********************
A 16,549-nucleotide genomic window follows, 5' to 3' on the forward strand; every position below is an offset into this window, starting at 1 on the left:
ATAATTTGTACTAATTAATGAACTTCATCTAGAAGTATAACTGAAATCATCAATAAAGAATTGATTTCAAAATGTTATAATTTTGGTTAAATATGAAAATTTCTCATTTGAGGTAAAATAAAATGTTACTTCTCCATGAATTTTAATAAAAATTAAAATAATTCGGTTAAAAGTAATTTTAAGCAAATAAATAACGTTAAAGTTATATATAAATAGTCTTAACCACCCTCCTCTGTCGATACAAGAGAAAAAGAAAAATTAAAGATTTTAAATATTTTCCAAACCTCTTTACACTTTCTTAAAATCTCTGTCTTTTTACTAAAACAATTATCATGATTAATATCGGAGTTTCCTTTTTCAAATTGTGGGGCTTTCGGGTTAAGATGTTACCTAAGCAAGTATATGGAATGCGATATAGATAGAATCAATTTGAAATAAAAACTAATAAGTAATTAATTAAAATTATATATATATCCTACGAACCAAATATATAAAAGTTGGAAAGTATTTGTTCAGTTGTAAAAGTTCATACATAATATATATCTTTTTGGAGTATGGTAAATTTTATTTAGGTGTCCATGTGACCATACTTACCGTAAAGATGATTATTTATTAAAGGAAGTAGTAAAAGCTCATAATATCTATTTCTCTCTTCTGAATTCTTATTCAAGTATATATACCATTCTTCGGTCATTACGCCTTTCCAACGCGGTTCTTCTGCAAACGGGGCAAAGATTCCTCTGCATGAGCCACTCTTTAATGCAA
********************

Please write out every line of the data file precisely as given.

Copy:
A 16,549-nucleotide genomic window follows, 5' to 3' on the forward strand; every position below is an offset into this window, starting at 1 on the left:
ATAATTTGTACTAATTAATGAACTTCATCTAGAAGTATAACTGAAATCATCAATAAAGAATTGATTTCAAAATGTTATAATTTTGGTTAAATATGAAAATTTCTCATTTGAGGTAAAATAAAATGTTACTTCTCCATGAATTTTAATAAAAATTAAAATAATTCGGTTAAAAGTAATTTTAAGCAAATAAATAACGTTAAAGTTATATATAAATAGTCTTAACCACCCTCCTCTGTCGATACAAGAGAAAAAGAAAAATTAAAGATTTTAAATATTTTCCAAACCTCTTTACACTTTCTTAAAATCTCTGTCTTTTTACTAAAACAATTATCATGATTAATATCGGAGTTTCCTTTTTCAAATTGTGGGGCTTTCGGGTTAAGATGTTACCTAAGCAAGTATATGGAATGCGATATAGATAGAATCAATTTGAAATAAAAACTAATAAGTAATTAATTAAAATTATATATATATCCTACGAACCAAATATATAAAAGTTGGAAAGTATTTGTTCAGTTGTAAAAGTTCATACATAATATATATCTTTTTGGAGTATGGTAAATTTTATTTAGGTGTCCATGTGACCATACTTACCGTAAAGATGATTATTTATTAAAGGAAGTAGTAAAAGCTCATAATATCTATTTCTCTCTTCTGAATTCTTATTCAAGTATATATACCATTCTTCGGTCATTACGCCTTTCCAACGCGGTTCTTCTGCAAACGGGGCAAAGATTCCTCTGCATGAGCCACTCTTTAATGCAA